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School of Medicine Columbia

Alumni credit SOM education with their success

Class of 1981

This year marks the fortieth anniversary of our first class of students graduating from the Doctor of Medicine program. Throughout the year we will be featuring members of the inaugural class.


David Donelson, M.D. strongly believes in the value of education, so much so that he attained multiple higher education degrees before pursuing his medical degree from the University of South Carolina School of Medicine Columbia.

Having already earned a bachelor’s in journalism from the University of Missouri, a Bachelor of Arts degree in chemistry from George Mason University, and a Master of Science in organic chemistry from the University of South Carolina, Donelson planned to pursue a Ph.D.

“I intended to go to the University of Pittsburgh,” he recalls, “but then I wasn’t thrilled about moving north and the School of Medicine came around, so I put in my application.”

That is how Donelson came to be a member of the first class of students for the newly launched UofSC School of Medicine in 1977.

“I am actually surprised I was accepted,” Donelson notes, while recounting one of his interviews for acceptance. “The interviewer asked what specialty I might be interested in, and I replied, 'Anything but psychiatry.’ Turns out his specialty was psychiatry!”

Donelson developed an interest in ophthalmology during his rotations.

“It’s a gadget-oriented specialty, and I like the detail and scale involved, working in millimeters and microns,” he says. “The scale at which you operate kept getting smaller and smaller, and the outcomes kept getting better and better.”

Donelson did his residency training at the then Richland Memorial Hospital in Columbia, South Carolina, then completed a fellowship training in ophthalmology at the University of Tennessee Medical Center in Memphis, where he served as chief resident.

He maintained a private practice in Greenville, South Carolina for most of his career, bringing cutting-edge technology to the Upstate. He was one of the first surgeons in the state to perform bladeless LASIK surgery and was the first surgeon in the Upstate to perform bladeless laser cataract surgery.

After more than 30 years in practice, Donelson decided to retire. He is back to playing golf on a more regular basis, and his wife has even taken up the game.

Donelson appreciates the education he received as part of the first class of medical students at UofSC’s School of Medicine.

“The education was certainly there, and the education I gained during our year of rotations was excellent,” he says. “And I would still recommend ophthalmology because I enjoyed every minute of it.”

William Newton, M.D. realized that he wanted to pursue medicine after recognizing the important role physicians can play in their community.

“Coming from a small town like Sumter, South Carolina, you see how essential the doctor is. I had many family members that, were it not for our doctor, might not have survived their illnesses.”

Newton completed undergraduate training at Clemson University, then later earned a master’s degree in nutrition.

“It was extremely competitive to get into medical school,” he recalls. “I’m immensely proud to be part of the first class for the School of Medicine. We had excellent faculty who had joined the school from other excellent programs.”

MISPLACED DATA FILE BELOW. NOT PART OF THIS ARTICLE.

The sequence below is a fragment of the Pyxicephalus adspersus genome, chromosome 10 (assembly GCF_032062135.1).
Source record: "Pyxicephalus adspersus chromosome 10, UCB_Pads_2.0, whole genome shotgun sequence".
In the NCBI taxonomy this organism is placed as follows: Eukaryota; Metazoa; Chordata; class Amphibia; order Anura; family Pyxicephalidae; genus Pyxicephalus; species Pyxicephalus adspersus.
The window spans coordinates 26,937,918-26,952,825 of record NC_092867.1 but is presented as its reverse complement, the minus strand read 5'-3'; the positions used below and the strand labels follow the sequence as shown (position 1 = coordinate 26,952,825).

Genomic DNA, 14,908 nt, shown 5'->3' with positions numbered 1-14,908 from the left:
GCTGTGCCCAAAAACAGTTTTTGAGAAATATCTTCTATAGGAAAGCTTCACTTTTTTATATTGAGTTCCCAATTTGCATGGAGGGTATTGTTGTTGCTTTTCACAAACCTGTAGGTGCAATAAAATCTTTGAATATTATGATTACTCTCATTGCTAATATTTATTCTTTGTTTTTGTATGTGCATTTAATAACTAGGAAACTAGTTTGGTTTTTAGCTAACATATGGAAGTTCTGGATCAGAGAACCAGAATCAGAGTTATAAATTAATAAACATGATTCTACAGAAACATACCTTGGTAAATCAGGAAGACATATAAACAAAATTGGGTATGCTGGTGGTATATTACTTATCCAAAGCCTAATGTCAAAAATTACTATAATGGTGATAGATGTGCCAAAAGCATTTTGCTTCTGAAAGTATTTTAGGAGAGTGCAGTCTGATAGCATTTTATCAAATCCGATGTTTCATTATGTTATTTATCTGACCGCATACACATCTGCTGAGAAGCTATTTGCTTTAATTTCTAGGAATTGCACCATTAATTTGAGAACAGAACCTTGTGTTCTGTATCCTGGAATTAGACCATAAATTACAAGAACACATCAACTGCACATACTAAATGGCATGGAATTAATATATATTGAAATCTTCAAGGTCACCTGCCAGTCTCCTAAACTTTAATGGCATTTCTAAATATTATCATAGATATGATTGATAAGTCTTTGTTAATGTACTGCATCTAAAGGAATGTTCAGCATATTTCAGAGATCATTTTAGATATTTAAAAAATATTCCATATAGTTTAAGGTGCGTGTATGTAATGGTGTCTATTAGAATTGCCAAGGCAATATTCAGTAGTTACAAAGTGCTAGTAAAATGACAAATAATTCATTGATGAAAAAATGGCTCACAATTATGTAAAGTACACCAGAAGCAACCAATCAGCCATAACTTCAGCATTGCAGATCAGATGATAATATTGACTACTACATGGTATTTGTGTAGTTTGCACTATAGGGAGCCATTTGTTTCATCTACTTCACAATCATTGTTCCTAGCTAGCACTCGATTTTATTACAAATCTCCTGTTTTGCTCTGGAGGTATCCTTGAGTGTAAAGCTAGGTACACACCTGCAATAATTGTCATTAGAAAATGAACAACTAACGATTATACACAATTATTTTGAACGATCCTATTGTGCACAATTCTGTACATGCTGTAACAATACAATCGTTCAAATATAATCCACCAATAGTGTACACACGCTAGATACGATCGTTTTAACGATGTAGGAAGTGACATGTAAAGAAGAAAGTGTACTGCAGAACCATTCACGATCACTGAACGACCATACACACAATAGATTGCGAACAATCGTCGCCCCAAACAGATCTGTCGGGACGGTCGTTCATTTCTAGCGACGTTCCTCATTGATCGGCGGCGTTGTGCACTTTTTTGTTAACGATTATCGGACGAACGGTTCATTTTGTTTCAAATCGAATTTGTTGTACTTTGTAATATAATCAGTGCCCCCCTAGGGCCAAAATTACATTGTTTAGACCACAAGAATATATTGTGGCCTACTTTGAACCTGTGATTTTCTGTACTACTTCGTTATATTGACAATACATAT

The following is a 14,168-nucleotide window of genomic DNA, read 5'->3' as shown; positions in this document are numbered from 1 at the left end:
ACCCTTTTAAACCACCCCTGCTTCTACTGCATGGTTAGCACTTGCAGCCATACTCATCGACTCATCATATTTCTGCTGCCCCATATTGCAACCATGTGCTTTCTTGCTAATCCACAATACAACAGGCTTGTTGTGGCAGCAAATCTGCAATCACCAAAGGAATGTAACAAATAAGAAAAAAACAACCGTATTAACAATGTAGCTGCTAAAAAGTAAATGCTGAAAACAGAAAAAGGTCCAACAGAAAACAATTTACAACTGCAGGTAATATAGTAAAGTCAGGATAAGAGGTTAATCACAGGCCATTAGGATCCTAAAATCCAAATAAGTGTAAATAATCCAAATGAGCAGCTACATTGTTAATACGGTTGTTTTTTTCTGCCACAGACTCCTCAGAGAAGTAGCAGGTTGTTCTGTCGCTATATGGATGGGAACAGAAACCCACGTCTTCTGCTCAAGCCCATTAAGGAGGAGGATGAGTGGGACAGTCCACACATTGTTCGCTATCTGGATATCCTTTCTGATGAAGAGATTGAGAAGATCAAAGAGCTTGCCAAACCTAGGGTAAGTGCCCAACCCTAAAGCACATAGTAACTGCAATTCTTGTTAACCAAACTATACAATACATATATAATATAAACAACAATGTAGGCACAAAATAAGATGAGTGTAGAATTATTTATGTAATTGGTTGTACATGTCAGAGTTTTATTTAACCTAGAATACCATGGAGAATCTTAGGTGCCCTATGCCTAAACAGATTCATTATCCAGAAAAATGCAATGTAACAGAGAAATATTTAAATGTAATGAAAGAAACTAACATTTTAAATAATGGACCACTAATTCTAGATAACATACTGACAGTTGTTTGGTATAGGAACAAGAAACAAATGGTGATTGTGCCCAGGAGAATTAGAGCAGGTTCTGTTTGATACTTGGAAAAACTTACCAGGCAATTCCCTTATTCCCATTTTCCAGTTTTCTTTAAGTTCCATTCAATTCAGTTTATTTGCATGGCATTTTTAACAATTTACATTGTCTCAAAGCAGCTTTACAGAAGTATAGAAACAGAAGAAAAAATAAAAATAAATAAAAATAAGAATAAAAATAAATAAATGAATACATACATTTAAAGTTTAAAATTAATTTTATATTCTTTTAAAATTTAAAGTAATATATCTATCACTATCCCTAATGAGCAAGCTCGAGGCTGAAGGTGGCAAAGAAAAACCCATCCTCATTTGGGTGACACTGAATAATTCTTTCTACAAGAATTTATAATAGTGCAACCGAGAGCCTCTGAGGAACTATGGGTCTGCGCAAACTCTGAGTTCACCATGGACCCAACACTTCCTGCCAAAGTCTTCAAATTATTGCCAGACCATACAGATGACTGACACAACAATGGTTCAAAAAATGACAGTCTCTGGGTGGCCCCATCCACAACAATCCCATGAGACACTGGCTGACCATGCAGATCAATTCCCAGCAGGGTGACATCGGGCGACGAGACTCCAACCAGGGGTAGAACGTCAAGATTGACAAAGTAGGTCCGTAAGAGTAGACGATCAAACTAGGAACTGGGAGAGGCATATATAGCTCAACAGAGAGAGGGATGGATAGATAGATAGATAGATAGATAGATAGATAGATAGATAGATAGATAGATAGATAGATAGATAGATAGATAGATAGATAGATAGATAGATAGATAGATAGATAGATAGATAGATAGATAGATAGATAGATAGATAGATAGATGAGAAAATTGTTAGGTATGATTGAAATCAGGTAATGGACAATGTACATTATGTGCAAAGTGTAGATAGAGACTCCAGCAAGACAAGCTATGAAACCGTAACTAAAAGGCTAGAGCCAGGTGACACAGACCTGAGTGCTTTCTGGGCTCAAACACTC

Newton originally thought he might pursue general surgery but because of the influence of Edward J. Dennis, M.D., professor and first chair of the Department of Obstetrics and Gynecology at the School of Medicine, he considered gynecological oncology.

“After a few rotations, I realized I liked gynecological surgery but not necessarily the outcomes,” he says. In those days, most ovarian cancers were a death sentence. I tend to connect with my patients, and it was difficult for me to detach from that emotional component.”

Newton realized that he did enjoy delivering babies, and he completed residency in Obstetrics/Gynecology at the University of South Florida College of Medicine.

Along with another resident, they formed their own practice, which eventually merged with Women’s Care Florida, a practice of 190 physicians providing services across several counties surrounding Tampa, Florida.

During his career in obstetrics and gynecology, Newton helped bring more than 8,000 babies into the world.

“It is a miraculous connection with your patients,” he says. “It was so rewarding to work with patients who had suffered miscarriages and other problems and to then see them have a successful pregnancy.”

As an OB/Gyn, he developed a greater interest in urogynecology, further developing his skills, and became a Fellow of the American College of Obstetricians and Gynecologists (ACOG), as well as a Fellow in Female Pelvic Medicine and Reconstructive Surgery (FPMRS).He completed his career doing urogynecological work.

All good things eventually end however, and Newton knew the day that he delivered the granddaughter of a patient that it was time for him to think about stepping back.

“I had an extremely rewarding career. God places you where you’re supposed to be,” he says. “It may not be where you thought it would be, but you end up where you ought to be.”

Newton now spends time hunting and fishing and helping to care for his 102-year-old mother.

“I feel I have lived a charmed life. I could not think of a circumstance where I would have been happier,” he says.

Newton would not change anything about his experience as a medical student.

“Some days it may not have seemed worth it, but at the end of the day, we all know it was worth it,” he says. “I only hope that I have made some difference in the lives of my patients."

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